One of my favorite procedures to perform in the emergency department is subungual hematoma decompression. The procedure is quick, easy, nearly painless for the patient, and provides instant relief. Not to mention, using a cautery tool is just plain fun. And, this is a procedure that’s simple and lends itself to other non-hospital settings like primary care. While draining a subungual hematoma is simple, there are complications and considerations nurse practitioners must take into account with the procedure.
Here’s what nurse practitioners need to know about subungual hematoma decompression.
What is a subungual hematoma?
A subungual hematoma is a collection of blood under the nail. The collection typically results from trauma, often a crush injury, causing the vascular nail bed to bleed. Pooling blood under the nail results in increased pressure causing pain. Clinically, the finger appears swollen and tender with discoloration of the nail from the hematoma. Subungual hematomas may also be caused by repetitive minor trauma to the nail such as the toes of marathon runners.
Subungual hematoma assessment
Treatment of a subungual hematoma typically involves draining the associated blood collection to relieve pressure and pain. Before jumping in to the procedure, consider an X-ray of the affected digit to assess for an underlying fracture. Assess the edge of the nail closely. If nail edges are not intact, this may signal a more complex nail bed laceration. Nail bed lacerations require removal of the nail and laceration repair.Non-traumatic conditions like melanoma for example, may also cause darkening of the nail. Keep differential diagnoses in mind as you assess the discolored nail.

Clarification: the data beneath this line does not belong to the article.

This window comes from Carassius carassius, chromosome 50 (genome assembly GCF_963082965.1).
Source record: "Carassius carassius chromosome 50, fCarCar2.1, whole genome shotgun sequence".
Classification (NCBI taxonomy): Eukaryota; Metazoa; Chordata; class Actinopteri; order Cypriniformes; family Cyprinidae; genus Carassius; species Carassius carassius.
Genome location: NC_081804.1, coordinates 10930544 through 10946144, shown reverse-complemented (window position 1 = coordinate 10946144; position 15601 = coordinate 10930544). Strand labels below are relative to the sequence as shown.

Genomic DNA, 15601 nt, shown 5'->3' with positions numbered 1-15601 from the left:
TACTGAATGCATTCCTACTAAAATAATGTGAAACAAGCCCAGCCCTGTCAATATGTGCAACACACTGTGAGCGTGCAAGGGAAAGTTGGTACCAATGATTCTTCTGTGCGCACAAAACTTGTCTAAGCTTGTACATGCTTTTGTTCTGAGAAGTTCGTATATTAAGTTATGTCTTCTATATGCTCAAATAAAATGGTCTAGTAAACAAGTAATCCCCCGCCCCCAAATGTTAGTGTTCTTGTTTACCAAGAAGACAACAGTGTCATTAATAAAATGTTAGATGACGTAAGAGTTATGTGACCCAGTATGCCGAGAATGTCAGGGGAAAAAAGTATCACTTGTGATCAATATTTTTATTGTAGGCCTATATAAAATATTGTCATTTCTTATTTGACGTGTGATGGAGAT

Subungual hematoma drainage
There are a few clinically acceptable methods for subungual hematoma drainage. Ultimately, with each, pressure is released by placing a hole in the nail either with a large bore needle, or with a heated cautery instrument.
Before performing either method of release, prepare the area with iodine. Rest the patient’s hand on a solid surface in a comfortable position. If using a cautery tool, turn on the tool until the tip is hot. Tap quickly on the same spot at the base of the nail or in the center of the hematoma until the hole is through the nail. Applying too much pressure may result in a burn or pain. Blood should emerge from the opening. If blood does not emerge, you may need to make the hole slightly larger to accommodate blood flow or deeper to penetrate the nail. The patient should feel almost immediate relief once blood is expressed.
Releasing a subungual hematoma with an 18-gague needle is accomplished by spinning the needle with slight downward pressure on the nail, boring a hole until blood emerges.
With either method of drainage, gently squeezing the finger may facilitate further drainage from the site. Multiple holes may also be necessary for adequate drainage. The following video shows both methods of subungual hematoma release.
Once bleeding stops, apply antibacterial ointment and a bandage to the drainage site. If a fracture or significant soft tissue injury is present, a metal finger splint may be applied. Antibiotics are not routinely recommended. Patients should be instructed to keep the area dry for two days following the procedure. Patients should avoid soaking the finger for one week. Soaking the finger may break down the protective clot introducing bacteria into the opening. Advise the patient that the nail may eventually fall off. A new nail should grow unless there is extensive damage to the underlying nail matrix.
Cautery should not be performed on patients with acrylic nails as acrylic nails are flammable.
Performing subungual hematoma decompression is a simple procedure and provides significant relief to patients with crush and other digit injuries.